Pie crust is traditionally made using water, salt, fat, butter, and flour. It is the baked outer shell of a pie dish.
Egg wash is typically applied to the crust prior to baking in order to achieve a glossy browned finish.
Other pies, like apple pie, will have two crusts covering the top and bottom of the pie’s filling.
It is always imperative to ensure that your pie’s crust does not shrink during the cooking process in order to make sure that your pie is held together successfully.
What Is Blind Baking?
The technique of blind baking involves baking dough by itself and serving it alongside unbanked fillings that include fruit and pastry cream.
Bakers will normally blind bake crusts whenever they are making fruit or custard pies.
Blind baking can result in pastry crusts becoming too small, and they can also shrink during the cooking process.
Fortunately, there are key steps that you can implement to prevent this from occurring and I have outlined these below.
How To Prevent Pie Crust From Shrinking
A pie crust may become shrunken during the blind baking or regular baking process.
In order to prevent your pie crust from shrinking, you should do the following:
1) Do Not Overwork The Dough
Overworking pie dough will inherently activate the gluten contained within the mixture which causes the dough to become too firm and inevitably shrink when placed inside the oven.
2) Add Water To Your Dough Mixture
Adding water to your dough, one tablespoon at a time, ensures that the dough mixture remains consistently together whenever pressure is applied.
The water will then evaporate when the pie is baking, however, if you add too much water to your dough, the pie will inevitably shrink.
3) Place Small Holes In The Crust
Pricking holes in the crust will prevent it from inflating and puffing up too much.
Thus, whenever you are blind baking, you should prick the crust using a fork.
Leave an inch between each marking in order to create holes for steam to be released.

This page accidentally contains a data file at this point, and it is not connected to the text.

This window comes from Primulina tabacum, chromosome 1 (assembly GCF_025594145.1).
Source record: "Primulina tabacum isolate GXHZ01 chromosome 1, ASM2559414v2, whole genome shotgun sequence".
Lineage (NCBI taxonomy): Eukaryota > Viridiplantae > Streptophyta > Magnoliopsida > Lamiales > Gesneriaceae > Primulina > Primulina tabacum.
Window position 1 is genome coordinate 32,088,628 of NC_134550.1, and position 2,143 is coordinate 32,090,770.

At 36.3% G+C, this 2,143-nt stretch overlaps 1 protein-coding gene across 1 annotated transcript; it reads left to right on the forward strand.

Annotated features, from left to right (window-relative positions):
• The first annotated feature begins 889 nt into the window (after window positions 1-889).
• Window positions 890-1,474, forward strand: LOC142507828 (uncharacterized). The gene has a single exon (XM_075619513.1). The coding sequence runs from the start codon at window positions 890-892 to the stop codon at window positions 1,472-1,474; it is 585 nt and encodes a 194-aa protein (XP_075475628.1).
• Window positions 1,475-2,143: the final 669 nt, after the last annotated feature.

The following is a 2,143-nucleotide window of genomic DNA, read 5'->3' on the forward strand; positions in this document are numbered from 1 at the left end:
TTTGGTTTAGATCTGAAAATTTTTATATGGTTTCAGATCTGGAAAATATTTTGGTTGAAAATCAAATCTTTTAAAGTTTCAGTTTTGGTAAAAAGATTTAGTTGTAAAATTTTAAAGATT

4) Use Some Pie Weights
After you have lined your crust using parchment paper or foil, use some pie weights in order to prevent it from sliding downwards and shrinking in size.
These pie weights are a great addition. However, you can also use uncooked rice or dry beans to prevent slippage.
5) Use A Ceramic Or Metal Plate
Glass pans are far more slippery than ceramic or metal plates.
Thus, pies that are placed within glass plates will shrink more often.
This is because it is far easier for your crust to slice down the side of glass dishes.
6) Bake Your Pie At The Correct Temperature
A baking temperature that is far too high will result in the gluten tightening up and your pie crust shrinking inherently.
Thus, you should bake your pie at a low temperature of approximately 350 degrees Fahrenheit.
7) Cool Your Pie Crust
After you have rolled out your crust, allow your dough to rest within a fridge for approximately thirty minutes.
This will ensure that any fat contained within the dough can solidify and the gluten contained therein can relax.
This leads to a flakier crust that is less likely to shrink when cooked.
8) Make Thicker Edges
You can thicken the edges of your crust, ensuring that they are thicker than the crust’s bottom.
This helps to weigh down your pie crust and prevent the edges from sliding down your plate.
Whenever you roll out dough onto the pie dish, any excess dough may appear at the edge of the pie.
This overhanging dough should be rolled under the edge of the crust before being crimped.
Why Does Pie Crust Shrink?
One of the main reasons why pie crusts tend to shrink is because the dough has not been allowed to rest for a long period of time.
This resting time is crucial as it allows the dough to process gluten, ensuring that it relaxes appropriately.
This plays a key role in preventing your pie crust from shrinking when baked.
What Causes A Crust To Shrink When Baked?
When cooked at high temperatures, the gluten within the flour will tighten.
This tightening process results in the dough shrinking.
However, if pies are baked at a far gentler heat, the crust will shrink far less.
Other factors that contribute towards crust shrinkage are overworking the dough and not chilling it proficiently prior to placing it into the oven to bake.
To conclude, in order to prevent pie crust from shrinking it is essential that you have not overworked the dough and have given it enough time to rest within a refrigerator prior to placing your pie in the oven.
This is because the gluten proteins contained within the crust will tighten if you have not given enough time for them to relax.
Adding vinegar to your pie crust may prevent it from shrinking.
This is because the acidity contained within vinegar will naturally relax the gluten contained within the crust, ensuring that the gluten protein molecules do not tighten up and cause shrinkage.
It is also key that you do not cook your pie at a high temperature as the heat will cause your pie crust to shrink more readily.
Thus, you should only cook your pie at low temperatures of approximately 350 degrees Fahrenheit.
This will ensure that your pie crust is golden brown and delightfully fluffy without becoming shrunken, misshapen and inedible.
I hope that you have found this article to be insightful and informative. Thank you for reading.
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